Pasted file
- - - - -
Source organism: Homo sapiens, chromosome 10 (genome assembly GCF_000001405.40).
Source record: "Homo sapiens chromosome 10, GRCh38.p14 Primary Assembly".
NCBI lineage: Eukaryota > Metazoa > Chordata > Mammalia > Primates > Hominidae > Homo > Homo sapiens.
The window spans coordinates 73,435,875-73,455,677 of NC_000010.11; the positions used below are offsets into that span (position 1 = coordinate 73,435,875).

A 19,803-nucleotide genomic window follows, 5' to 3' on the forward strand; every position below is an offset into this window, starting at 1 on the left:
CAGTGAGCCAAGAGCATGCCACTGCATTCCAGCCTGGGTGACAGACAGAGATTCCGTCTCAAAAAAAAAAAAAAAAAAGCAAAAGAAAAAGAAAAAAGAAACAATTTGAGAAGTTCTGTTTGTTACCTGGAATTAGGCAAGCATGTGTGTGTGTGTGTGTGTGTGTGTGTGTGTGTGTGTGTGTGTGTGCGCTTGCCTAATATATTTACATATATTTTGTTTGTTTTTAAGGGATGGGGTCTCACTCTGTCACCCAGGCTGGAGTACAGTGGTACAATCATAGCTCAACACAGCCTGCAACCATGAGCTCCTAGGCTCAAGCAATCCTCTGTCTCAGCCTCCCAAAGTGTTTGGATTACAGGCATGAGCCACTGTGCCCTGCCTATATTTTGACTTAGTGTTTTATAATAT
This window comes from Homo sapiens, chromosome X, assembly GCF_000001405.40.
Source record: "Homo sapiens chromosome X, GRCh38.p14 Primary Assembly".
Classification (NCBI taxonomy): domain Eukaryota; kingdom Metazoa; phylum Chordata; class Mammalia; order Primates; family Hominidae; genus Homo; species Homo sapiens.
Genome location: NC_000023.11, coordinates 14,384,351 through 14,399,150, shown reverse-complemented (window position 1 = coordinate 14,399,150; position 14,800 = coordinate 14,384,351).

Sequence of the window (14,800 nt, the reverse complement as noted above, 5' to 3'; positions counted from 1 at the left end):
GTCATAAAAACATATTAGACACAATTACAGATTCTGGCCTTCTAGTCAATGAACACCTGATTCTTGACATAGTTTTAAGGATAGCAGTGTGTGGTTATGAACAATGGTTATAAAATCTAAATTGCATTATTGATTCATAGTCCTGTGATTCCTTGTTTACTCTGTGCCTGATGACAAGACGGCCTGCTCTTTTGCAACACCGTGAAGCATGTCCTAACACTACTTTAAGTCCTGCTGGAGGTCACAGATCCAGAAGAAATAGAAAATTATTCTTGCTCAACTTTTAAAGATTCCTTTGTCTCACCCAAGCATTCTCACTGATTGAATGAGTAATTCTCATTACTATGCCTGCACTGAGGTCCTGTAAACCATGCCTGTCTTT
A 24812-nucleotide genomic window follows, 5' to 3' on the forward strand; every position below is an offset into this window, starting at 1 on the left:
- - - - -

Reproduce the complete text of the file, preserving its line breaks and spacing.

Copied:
Source organism: Homo sapiens, chromosome 10 (genome assembly GCF_000001405.40).
Source record: "Homo sapiens chromosome 10, GRCh38.p14 Primary Assembly".
NCBI lineage: Eukaryota > Metazoa > Chordata > Mammalia > Primates > Hominidae > Homo > Homo sapiens.
The window spans coordinates 73,435,875-73,455,677 of NC_000010.11; the positions used below are offsets into that span (position 1 = coordinate 73,435,875).

A 19,803-nucleotide genomic window follows, 5' to 3' on the forward strand; every position below is an offset into this window, starting at 1 on the left:
CAGTGAGCCAAGAGCATGCCACTGCATTCCAGCCTGGGTGACAGACAGAGATTCCGTCTCAAAAAAAAAAAAAAAAAAGCAAAAGAAAAAGAAAAAAGAAACAATTTGAGAAGTTCTGTTTGTTACCTGGAATTAGGCAAGCATGTGTGTGTGTGTGTGTGTGTGTGTGTGTGTGTGTGTGTGTGTGTGCGCTTGCCTAATATATTTACATATATTTTGTTTGTTTTTAAGGGATGGGGTCTCACTCTGTCACCCAGGCTGGAGTACAGTGGTACAATCATAGCTCAACACAGCCTGCAACCATGAGCTCCTAGGCTCAAGCAATCCTCTGTCTCAGCCTCCCAAAGTGTTTGGATTACAGGCATGAGCCACTGTGCCCTGCCTATATTTTGACTTAGTGTTTTATAATAT
This window comes from Homo sapiens, chromosome X, assembly GCF_000001405.40.
Source record: "Homo sapiens chromosome X, GRCh38.p14 Primary Assembly".
Classification (NCBI taxonomy): domain Eukaryota; kingdom Metazoa; phylum Chordata; class Mammalia; order Primates; family Hominidae; genus Homo; species Homo sapiens.
Genome location: NC_000023.11, coordinates 14,384,351 through 14,399,150, shown reverse-complemented (window position 1 = coordinate 14,399,150; position 14,800 = coordinate 14,384,351).

Sequence of the window (14,800 nt, the reverse complement as noted above, 5' to 3'; positions counted from 1 at the left end):
GTCATAAAAACATATTAGACACAATTACAGATTCTGGCCTTCTAGTCAATGAACACCTGATTCTTGACATAGTTTTAAGGATAGCAGTGTGTGGTTATGAACAATGGTTATAAAATCTAAATTGCATTATTGATTCATAGTCCTGTGATTCCTTGTTTACTCTGTGCCTGATGACAAGACGGCCTGCTCTTTTGCAACACCGTGAAGCATGTCCTAACACTACTTTAAGTCCTGCTGGAGGTCACAGATCCAGAAGAAATAGAAAATTATTCTTGCTCAACTTTTAAAGATTCCTTTGTCTCACCCAAGCATTCTCACTGATTGAATGAGTAATTCTCATTACTATGCCTGCACTGAGGTCCTGTAAACCATGCCTGTCTTT
A 24812-nucleotide genomic window follows, 5' to 3' on the forward strand; every position below is an offset into this window, starting at 1 on the left: